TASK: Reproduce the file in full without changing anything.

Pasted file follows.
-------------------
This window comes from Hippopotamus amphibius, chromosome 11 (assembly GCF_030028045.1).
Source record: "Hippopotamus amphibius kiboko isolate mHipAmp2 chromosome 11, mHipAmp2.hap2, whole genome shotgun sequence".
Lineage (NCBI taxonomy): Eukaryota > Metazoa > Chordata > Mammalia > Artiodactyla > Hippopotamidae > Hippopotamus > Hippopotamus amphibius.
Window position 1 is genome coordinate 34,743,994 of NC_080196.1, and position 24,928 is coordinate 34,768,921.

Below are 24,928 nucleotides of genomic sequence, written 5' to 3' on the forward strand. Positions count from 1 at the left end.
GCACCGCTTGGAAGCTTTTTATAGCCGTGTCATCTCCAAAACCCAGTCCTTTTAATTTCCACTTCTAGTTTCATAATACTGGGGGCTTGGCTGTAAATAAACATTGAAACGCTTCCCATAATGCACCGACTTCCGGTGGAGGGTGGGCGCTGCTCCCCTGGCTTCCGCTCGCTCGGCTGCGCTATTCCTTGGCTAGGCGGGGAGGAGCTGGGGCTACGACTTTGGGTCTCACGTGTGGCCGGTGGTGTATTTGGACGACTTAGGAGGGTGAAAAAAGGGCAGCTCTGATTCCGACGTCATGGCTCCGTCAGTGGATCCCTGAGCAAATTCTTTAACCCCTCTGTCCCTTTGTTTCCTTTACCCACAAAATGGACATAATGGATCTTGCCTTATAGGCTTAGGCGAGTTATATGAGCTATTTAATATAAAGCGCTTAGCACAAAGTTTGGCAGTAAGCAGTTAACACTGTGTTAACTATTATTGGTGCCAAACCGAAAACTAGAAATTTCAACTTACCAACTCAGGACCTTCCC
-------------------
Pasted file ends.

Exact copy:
This window comes from Hippopotamus amphibius, chromosome 11 (assembly GCF_030028045.1).
Source record: "Hippopotamus amphibius kiboko isolate mHipAmp2 chromosome 11, mHipAmp2.hap2, whole genome shotgun sequence".
Lineage (NCBI taxonomy): Eukaryota > Metazoa > Chordata > Mammalia > Artiodactyla > Hippopotamidae > Hippopotamus > Hippopotamus amphibius.
Window position 1 is genome coordinate 34,743,994 of NC_080196.1, and position 24,928 is coordinate 34,768,921.

Below are 24,928 nucleotides of genomic sequence, written 5' to 3' on the forward strand. Positions count from 1 at the left end.
GCACCGCTTGGAAGCTTTTTATAGCCGTGTCATCTCCAAAACCCAGTCCTTTTAATTTCCACTTCTAGTTTCATAATACTGGGGGCTTGGCTGTAAATAAACATTGAAACGCTTCCCATAATGCACCGACTTCCGGTGGAGGGTGGGCGCTGCTCCCCTGGCTTCCGCTCGCTCGGCTGCGCTATTCCTTGGCTAGGCGGGGAGGAGCTGGGGCTACGACTTTGGGTCTCACGTGTGGCCGGTGGTGTATTTGGACGACTTAGGAGGGTGAAAAAAGGGCAGCTCTGATTCCGACGTCATGGCTCCGTCAGTGGATCCCTGAGCAAATTCTTTAACCCCTCTGTCCCTTTGTTTCCTTTACCCACAAAATGGACATAATGGATCTTGCCTTATAGGCTTAGGCGAGTTATATGAGCTATTTAATATAAAGCGCTTAGCACAAAGTTTGGCAGTAAGCAGTTAACACTGTGTTAACTATTATTGGTGCCAAACCGAAAACTAGAAATTTCAACTTACCAACTCAGGACCTTCCC